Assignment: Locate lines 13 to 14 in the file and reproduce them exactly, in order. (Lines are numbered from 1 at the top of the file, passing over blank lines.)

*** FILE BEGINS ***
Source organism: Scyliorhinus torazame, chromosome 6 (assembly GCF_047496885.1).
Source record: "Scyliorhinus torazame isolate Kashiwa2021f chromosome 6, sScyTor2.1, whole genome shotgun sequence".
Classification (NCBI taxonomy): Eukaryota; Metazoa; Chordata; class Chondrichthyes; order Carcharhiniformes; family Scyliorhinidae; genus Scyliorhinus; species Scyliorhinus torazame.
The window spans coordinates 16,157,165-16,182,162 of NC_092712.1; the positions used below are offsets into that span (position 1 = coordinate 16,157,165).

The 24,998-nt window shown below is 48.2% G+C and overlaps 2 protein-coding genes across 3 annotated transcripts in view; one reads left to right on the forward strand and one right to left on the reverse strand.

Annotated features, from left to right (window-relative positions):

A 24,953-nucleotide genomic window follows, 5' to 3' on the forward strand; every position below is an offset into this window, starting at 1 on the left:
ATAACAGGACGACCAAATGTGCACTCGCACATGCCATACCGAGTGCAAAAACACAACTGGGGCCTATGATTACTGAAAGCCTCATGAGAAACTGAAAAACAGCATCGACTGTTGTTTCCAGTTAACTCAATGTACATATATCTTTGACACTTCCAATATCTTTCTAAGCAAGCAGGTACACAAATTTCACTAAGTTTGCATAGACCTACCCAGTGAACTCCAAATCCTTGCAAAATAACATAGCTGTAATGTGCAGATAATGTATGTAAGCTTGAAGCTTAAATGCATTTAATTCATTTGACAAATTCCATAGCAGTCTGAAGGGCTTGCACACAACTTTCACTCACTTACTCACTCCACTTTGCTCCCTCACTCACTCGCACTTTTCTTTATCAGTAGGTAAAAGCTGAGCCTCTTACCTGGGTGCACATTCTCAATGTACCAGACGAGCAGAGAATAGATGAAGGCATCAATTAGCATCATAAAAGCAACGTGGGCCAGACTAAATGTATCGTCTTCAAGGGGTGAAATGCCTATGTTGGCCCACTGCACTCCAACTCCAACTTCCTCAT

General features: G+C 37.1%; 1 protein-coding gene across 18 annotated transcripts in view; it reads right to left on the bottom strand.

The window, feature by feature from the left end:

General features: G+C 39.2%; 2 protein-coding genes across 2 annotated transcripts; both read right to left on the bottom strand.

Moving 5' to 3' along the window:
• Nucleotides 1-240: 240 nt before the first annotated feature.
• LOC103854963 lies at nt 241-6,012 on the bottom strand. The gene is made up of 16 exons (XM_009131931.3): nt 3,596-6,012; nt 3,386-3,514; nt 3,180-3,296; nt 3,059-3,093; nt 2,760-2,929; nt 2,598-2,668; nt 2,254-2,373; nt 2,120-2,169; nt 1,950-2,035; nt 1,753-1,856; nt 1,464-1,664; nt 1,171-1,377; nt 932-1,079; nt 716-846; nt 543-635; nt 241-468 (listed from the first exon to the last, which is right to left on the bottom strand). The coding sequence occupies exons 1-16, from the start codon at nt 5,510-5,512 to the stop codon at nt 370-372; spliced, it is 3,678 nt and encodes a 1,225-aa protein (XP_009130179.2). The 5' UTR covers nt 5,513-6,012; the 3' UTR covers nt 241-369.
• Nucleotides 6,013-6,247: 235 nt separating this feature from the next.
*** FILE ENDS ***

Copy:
• Nucleotides 1-240: 240 nt before the first annotated feature.
• LOC103854963 lies at nt 241-6,012 on the bottom strand. The gene is made up of 16 exons (XM_009131931.3): nt 3,596-6,012; nt 3,386-3,514; nt 3,180-3,296; nt 3,059-3,093; nt 2,760-2,929; nt 2,598-2,668; nt 2,254-2,373; nt 2,120-2,169; nt 1,950-2,035; nt 1,753-1,856; nt 1,464-1,664; nt 1,171-1,377; nt 932-1,079; nt 716-846; nt 543-635; nt 241-468 (listed from the first exon to the last, which is right to left on the bottom strand). The coding sequence occupies exons 1-16, from the start codon at nt 5,510-5,512 to the stop codon at nt 370-372; spliced, it is 3,678 nt and encodes a 1,225-aa protein (XP_009130179.2). The 5' UTR covers nt 5,513-6,012; the 3' UTR covers nt 241-369.